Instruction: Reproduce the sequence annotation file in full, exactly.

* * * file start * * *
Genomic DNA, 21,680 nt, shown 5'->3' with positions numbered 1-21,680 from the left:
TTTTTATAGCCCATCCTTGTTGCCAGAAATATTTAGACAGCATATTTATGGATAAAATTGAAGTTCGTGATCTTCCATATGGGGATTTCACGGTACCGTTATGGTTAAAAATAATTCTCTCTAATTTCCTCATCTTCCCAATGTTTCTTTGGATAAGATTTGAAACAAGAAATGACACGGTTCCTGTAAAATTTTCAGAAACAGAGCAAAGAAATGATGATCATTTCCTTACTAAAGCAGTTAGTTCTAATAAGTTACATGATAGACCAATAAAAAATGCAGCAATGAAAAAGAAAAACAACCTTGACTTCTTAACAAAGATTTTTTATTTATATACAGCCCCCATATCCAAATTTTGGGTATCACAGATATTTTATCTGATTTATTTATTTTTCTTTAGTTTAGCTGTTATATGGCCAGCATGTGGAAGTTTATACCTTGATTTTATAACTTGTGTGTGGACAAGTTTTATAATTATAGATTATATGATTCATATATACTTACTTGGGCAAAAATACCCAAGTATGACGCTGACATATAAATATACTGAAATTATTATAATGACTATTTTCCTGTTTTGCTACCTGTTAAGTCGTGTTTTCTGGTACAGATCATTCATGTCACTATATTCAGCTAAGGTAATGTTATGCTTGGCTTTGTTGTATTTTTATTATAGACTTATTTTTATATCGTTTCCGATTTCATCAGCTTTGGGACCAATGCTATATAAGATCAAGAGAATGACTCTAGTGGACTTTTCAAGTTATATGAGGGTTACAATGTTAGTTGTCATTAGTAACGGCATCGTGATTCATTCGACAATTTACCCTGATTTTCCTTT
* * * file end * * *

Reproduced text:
Genomic DNA, 21,680 nt, shown 5'->3' with positions numbered 1-21,680 from the left:
TTTTTATAGCCCATCCTTGTTGCCAGAAATATTTAGACAGCATATTTATGGATAAAATTGAAGTTCGTGATCTTCCATATGGGGATTTCACGGTACCGTTATGGTTAAAAATAATTCTCTCTAATTTCCTCATCTTCCCAATGTTTCTTTGGATAAGATTTGAAACAAGAAATGACACGGTTCCTGTAAAATTTTCAGAAACAGAGCAAAGAAATGATGATCATTTCCTTACTAAAGCAGTTAGTTCTAATAAGTTACATGATAGACCAATAAAAAATGCAGCAATGAAAAAGAAAAACAACCTTGACTTCTTAACAAAGATTTTTTATTTATATACAGCCCCCATATCCAAATTTTGGGTATCACAGATATTTTATCTGATTTATTTATTTTTCTTTAGTTTAGCTGTTATATGGCCAGCATGTGGAAGTTTATACCTTGATTTTATAACTTGTGTGTGGACAAGTTTTATAATTATAGATTATATGATTCATATATACTTACTTGGGCAAAAATACCCAAGTATGACGCTGACATATAAATATACTGAAATTATTATAATGACTATTTTCCTGTTTTGCTACCTGTTAAGTCGTGTTTTCTGGTACAGATCATTCATGTCACTATATTCAGCTAAGGTAATGTTATGCTTGGCTTTGTTGTATTTTTATTATAGACTTATTTTTATATCGTTTCCGATTTCATCAGCTTTGGGACCAATGCTATATAAGATCAAGAGAATGACTCTAGTGGACTTTTCAAGTTATATGAGGGTTACAATGTTAGTTGTCATTAGTAACGGCATCGTGATTCATTCGACAATTTACCCTGATTTTCCTTT